Punjab, cancer capital of India

Government survey shows cancer cases in the state exceed national average

Pesticides cause biological changes in the body that enable cancer cells to multiplyThere are at least 90 cancer patients for every 100,000 population in Punjab. Cancer incidence in the state is higher than the national average of 80 per 100,000 population, reveals a survey by the Punjab government. The survey results were released on January 28.

Though several studies in the past decade had showed that Punjab has higher incidence of cancer than the rest of the country, this is for the first time the state government conducted a comprehensive door-to-door survey to quantify the problem.

The survey, which also aimed at carrying out mass awareness campaign and early detection of cancer based on warning signs and symptoms, screened about 265,000 people in the Malwa, Doaba and Majha regions. It found that about 24,000 of them were suffering from cancer. Worse, more than thrice the number—84,453—were suspected to be suffering from the deadly disease.

The study underscores that the Malwa region, already infamed as the cancer belt, has the highest number of cancer patients—107 in 100,000 population. Four districts that topped the cancer incidence list are from this region. With 136 cancer cases per 100,000 population, Muktsar district fares the worst. It is closely followed by Mansa, Bathinda and Ferozepur districts. Tarn Taran district in the Majha region has the least number of cancer patients—41 per 100,000 people.

punjab

J S Thakur, additional professor with department of community medicine in the Postgraduate Institute of Medical Education and Research in Chandigarh, who has worked extensively on mapping cancer in the state, says any activity for raising awareness and early detection is a tough exercise. “However, it has to be supplemented with good service delivery system.

The major government hospitals have to be equipped enough to handle such large number of cancer patients.” Commenting on the state of affairs in the Malwa region, Thakur says multiple risk factors are at the root of the problem. “Chemical toxicity is high in this region. We have found high levels of arsenic and uranium. Pesticide use is also very high. In addition, common causes like alcohol consumption and high incidence of smoking among migrant labourers increase cancer risk in Malwa,” he adds.

A study by Delhi non-profit Centre for Science and Environment in 2004 had found high residue of pesticides in the blood of certain farmers from Bathinda and Ropar districts (see ‘Residue of a revolution’).




 

The minimum radioactive dose for treating thyroid cancer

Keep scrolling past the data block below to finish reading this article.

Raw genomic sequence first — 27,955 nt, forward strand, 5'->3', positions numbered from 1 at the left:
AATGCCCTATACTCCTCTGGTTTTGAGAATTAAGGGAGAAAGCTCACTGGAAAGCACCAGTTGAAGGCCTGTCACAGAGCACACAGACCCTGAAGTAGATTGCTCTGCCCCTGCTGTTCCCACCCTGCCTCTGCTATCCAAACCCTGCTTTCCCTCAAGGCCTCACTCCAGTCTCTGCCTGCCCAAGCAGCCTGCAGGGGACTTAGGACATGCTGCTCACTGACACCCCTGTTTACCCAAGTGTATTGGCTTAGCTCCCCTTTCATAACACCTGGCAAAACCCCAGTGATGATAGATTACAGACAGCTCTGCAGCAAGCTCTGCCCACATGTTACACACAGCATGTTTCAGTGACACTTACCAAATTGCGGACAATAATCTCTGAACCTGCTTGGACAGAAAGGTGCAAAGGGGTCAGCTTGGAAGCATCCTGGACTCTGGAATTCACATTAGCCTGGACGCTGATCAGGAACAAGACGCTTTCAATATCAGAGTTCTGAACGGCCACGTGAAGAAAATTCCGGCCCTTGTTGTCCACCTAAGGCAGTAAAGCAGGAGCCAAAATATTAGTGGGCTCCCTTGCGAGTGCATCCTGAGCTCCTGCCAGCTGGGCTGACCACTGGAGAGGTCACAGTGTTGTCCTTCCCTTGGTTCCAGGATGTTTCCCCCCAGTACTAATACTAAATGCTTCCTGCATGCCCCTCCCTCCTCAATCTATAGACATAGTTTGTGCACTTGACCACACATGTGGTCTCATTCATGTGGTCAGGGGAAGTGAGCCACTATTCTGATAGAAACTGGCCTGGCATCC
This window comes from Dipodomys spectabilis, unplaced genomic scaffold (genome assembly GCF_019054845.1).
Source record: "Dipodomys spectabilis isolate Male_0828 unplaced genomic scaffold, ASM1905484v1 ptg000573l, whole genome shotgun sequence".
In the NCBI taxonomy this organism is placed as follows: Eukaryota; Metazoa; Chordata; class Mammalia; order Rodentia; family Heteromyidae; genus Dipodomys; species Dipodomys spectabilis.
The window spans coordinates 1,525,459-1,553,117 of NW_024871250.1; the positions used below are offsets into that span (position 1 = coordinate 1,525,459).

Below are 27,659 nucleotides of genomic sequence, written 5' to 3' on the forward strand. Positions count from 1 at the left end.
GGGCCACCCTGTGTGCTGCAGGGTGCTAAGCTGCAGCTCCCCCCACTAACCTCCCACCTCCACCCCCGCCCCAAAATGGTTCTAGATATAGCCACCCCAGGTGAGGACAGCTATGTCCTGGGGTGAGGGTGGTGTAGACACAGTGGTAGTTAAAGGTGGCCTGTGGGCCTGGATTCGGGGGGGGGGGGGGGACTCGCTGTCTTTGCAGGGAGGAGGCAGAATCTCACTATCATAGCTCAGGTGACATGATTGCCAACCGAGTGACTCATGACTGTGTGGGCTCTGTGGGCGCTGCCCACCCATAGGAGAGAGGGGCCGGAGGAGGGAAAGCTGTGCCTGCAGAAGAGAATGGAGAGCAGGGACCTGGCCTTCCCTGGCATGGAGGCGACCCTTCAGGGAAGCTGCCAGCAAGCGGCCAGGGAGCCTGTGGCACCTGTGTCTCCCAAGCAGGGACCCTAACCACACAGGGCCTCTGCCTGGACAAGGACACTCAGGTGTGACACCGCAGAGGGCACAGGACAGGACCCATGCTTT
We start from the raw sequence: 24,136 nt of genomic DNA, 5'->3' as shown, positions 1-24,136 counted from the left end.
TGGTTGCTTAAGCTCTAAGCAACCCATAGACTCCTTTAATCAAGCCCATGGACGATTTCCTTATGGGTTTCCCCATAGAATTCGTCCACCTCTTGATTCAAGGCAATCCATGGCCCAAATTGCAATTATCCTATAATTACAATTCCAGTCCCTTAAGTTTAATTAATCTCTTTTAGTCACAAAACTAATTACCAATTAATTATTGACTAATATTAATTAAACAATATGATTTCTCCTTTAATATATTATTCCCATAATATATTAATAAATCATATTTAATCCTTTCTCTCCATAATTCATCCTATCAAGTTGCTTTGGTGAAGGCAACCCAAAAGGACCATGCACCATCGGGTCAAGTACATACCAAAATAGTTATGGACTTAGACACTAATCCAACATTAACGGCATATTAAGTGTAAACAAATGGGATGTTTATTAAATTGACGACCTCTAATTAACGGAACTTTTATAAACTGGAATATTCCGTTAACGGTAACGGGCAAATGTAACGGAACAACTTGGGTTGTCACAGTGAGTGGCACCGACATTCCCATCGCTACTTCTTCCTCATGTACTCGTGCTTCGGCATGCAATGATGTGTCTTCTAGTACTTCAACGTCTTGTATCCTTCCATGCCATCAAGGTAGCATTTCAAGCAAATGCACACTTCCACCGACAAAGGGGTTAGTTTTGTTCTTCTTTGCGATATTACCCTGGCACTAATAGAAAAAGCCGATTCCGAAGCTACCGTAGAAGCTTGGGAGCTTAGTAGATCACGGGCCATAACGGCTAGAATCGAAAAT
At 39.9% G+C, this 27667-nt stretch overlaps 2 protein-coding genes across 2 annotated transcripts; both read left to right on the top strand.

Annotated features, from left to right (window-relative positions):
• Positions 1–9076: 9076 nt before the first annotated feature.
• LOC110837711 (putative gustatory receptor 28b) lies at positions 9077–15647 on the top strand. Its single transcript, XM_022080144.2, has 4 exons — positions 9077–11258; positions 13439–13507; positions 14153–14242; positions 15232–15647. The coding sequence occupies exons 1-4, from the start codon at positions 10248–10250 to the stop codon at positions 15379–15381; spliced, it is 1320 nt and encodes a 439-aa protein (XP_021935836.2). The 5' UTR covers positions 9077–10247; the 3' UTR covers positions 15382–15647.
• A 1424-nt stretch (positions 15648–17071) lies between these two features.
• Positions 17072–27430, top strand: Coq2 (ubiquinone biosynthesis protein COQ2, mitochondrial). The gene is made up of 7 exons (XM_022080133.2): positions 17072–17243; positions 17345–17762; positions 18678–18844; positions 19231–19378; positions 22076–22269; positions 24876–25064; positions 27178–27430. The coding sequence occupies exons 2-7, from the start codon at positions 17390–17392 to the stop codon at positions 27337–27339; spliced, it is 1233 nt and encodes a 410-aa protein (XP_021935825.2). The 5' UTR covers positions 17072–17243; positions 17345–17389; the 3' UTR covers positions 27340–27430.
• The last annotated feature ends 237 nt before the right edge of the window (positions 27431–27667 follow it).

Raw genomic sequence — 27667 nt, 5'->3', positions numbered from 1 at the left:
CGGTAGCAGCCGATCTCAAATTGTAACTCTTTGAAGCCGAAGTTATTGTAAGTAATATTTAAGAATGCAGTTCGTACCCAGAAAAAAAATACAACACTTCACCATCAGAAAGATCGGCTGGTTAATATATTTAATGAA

The minimum radioactive dose for treating thyroid cancer

The approach to treating thyroid cancer has changed over time. One method is using radioactive iodine to kill left over cells after surgically removing the thyroid gland fully or partially. The American Thyroid Association is in the process of publishing new guidelines, with significant changes in the amount of radioactive material to be given to a patient. The guidelines are expected to impact many countries, including India, where doctors follow the American guidelines in the absence of their own protocol. An Indian research, led by Chandrashekhar Bal of the Department of Nuclear Medicine, All India Institute of Medical Sciences (AIIMS), Delhi, is at the heart of these changes in protocol. He spoke to Jyotsna Singh about the studies conducted at AIIMS. Some excerpts:

The minimum radioactive dose for treating thyroid cancer

The minimum radioactive dose for treating thyroid cancer

The approach to treating thyroid cancer has changed over time. One method is using radioactive iodine to kill left over cells after surgically removing the thyroid gland fully or partially. The American Thyroid Association is in the process of publishing new guidelines, with significant changes in the amount of radioactive material to be given to a patient. The guidelines are expected to impact many countries, including India, where doctors follow the American guidelines in the absence of their own protocol. An Indian research, led by Chandrashekhar Bal of the Department of Nuclear Medicine, All India Institute of Medical Sciences (AIIMS), Delhi, is at the heart of these changes in protocol. He spoke to Jyotsna Singh about the studies conducted at AIIMS. Some excerpts:

Author(s): Jyotsna Singh

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